How did this chocolate flavor get into my Merlot? And why does your Chardonnay smell so much like hazelnuts? For that matter, what was up with that dill pickle thing in the Cabernet we had last night?
The answer to a great number of questions about the taste and smell of wine is, the barrel did it. Barrels and wine have been joined at the hoop since Julius Caesar discovered them while invading France, and they have been the wine storage vessel of choice ever since. Their squatty, puffy shape is ideal for rolling, spinning and moving them around, and they’re far more photogenic than stainless-steel tanks.
But what exactly do they do for the wine?
Barrels show up in the glass in three basic ways. First, wooden containers of all shapes and sizes allow a small amount of slow oxidation, integrating the wine’s components and helping it “grow up”—get beyond the simple fruit of its youth. Second, oak contains wood tannin, which contributes to texture, mouthfeel, and the stabilization of color over time. Most important, wood—especially new wood in small barrels—adds aromatic and flavor elements that can make or break a wine.
The last half century has seen a dramatic shift away from aging wine in large, old, flavorless casks (German Fudern, Italian botti, etc.) and toward the smaller, newer, more flavorful 60-gallon barrels (barriques) used first in Bordeaux and Burgundy. Despite some resistance from traditionalists, the overall trend in fine wine, especially in the New World, has been toward new oak and plenty of it. (The one significant exception is aromatic white wine—Riesling, Gewürztraminer, Muscat—where wood flavors of any kind just get in the way.)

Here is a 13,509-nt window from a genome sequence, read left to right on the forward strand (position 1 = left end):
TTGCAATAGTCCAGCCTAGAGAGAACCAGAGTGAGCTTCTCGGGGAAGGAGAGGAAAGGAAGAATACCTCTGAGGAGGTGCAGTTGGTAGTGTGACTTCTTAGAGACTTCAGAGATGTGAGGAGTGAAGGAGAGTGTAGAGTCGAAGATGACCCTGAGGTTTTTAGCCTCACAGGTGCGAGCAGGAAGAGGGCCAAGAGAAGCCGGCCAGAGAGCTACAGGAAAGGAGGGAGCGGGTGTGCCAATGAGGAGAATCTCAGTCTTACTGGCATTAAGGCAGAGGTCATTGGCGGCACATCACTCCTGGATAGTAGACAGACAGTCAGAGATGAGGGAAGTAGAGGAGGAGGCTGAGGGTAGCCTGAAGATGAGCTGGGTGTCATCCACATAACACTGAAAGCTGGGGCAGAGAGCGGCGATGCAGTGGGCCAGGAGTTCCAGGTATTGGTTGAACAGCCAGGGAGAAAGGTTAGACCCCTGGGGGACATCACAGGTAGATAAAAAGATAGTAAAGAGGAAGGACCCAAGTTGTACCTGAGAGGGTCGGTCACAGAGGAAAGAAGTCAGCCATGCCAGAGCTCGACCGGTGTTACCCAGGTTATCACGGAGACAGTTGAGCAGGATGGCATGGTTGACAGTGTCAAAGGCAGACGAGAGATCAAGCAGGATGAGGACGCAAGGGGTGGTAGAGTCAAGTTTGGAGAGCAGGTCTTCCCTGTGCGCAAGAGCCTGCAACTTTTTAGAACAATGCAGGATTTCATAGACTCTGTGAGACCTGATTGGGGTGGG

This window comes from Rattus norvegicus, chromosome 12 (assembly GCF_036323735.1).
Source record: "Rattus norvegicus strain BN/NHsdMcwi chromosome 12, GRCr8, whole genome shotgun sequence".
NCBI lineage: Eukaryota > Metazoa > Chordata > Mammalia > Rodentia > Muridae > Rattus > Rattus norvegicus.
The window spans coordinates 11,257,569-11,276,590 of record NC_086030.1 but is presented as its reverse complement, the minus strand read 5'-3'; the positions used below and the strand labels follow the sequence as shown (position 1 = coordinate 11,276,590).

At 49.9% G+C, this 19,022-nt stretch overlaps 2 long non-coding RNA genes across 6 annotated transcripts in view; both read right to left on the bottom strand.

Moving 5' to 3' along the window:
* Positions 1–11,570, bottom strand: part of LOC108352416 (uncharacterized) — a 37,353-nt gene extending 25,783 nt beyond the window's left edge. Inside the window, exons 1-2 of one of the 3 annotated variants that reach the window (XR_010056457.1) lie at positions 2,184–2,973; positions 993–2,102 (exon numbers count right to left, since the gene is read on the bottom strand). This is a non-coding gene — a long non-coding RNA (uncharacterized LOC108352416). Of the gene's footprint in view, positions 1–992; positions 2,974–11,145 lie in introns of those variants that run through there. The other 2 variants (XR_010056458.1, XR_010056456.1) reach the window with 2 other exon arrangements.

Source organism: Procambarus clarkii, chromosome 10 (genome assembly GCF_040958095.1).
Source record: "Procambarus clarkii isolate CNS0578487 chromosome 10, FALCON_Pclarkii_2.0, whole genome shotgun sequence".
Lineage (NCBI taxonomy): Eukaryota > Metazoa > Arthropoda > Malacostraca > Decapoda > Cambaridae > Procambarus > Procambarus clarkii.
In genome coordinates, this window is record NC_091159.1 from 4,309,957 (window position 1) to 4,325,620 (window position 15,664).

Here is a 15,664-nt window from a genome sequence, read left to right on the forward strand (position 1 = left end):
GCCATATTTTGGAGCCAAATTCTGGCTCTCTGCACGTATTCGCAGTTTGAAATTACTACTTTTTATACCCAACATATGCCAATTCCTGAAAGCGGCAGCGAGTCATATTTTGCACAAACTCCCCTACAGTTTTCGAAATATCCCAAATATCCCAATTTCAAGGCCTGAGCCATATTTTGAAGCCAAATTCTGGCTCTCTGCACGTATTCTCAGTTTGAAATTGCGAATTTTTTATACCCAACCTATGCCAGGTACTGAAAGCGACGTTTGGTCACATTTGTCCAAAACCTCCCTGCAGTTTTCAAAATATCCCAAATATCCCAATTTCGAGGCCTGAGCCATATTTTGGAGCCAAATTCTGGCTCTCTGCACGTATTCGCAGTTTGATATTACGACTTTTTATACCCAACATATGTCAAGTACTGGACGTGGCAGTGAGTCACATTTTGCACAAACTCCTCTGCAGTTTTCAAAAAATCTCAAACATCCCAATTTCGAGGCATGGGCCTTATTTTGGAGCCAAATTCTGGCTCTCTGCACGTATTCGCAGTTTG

Oak barrels—these days, very little other wood is used—offer a whole universe of condiments and accents. Among the most common sensory descriptors for oak are vanilla, coconut, butterscotch, caramel, spice, coffee, chocolate, toasted bread, bacon and smoke—and that’s a starter list. As a rule of thumb, if you taste something in a clean, young wine that isn’t fruit, it probably came from a barrel—or in the case of mass-market wines, from oak chips or other barrel alternatives.
Barrels aren’t interchangeable; choices have to be made to complement any particular wine. The starting point is deciding between old and new oak, French or American wood, and lighter and heavier toast levels.
Old and New
The “new” in new oak refers to the first time a barrel is used; the tree it came from may have been 80 years old, and the staves likely spent two or three years drying and seasoning before the barrel was constructed. On the first fill, a barrel will contribute more of its flavor compounds and tannins than in a second or third year of use. Some winemakers, like Oregon Pinot Noir specialist Ken Wright, think that second-fill barrels rarely have much oomph left, though they still aid in maturing the wine; others, like Paul Draper at Ridge Vineyards in Cupertino, California, count on an influence from barrels in their sixth or seventh year.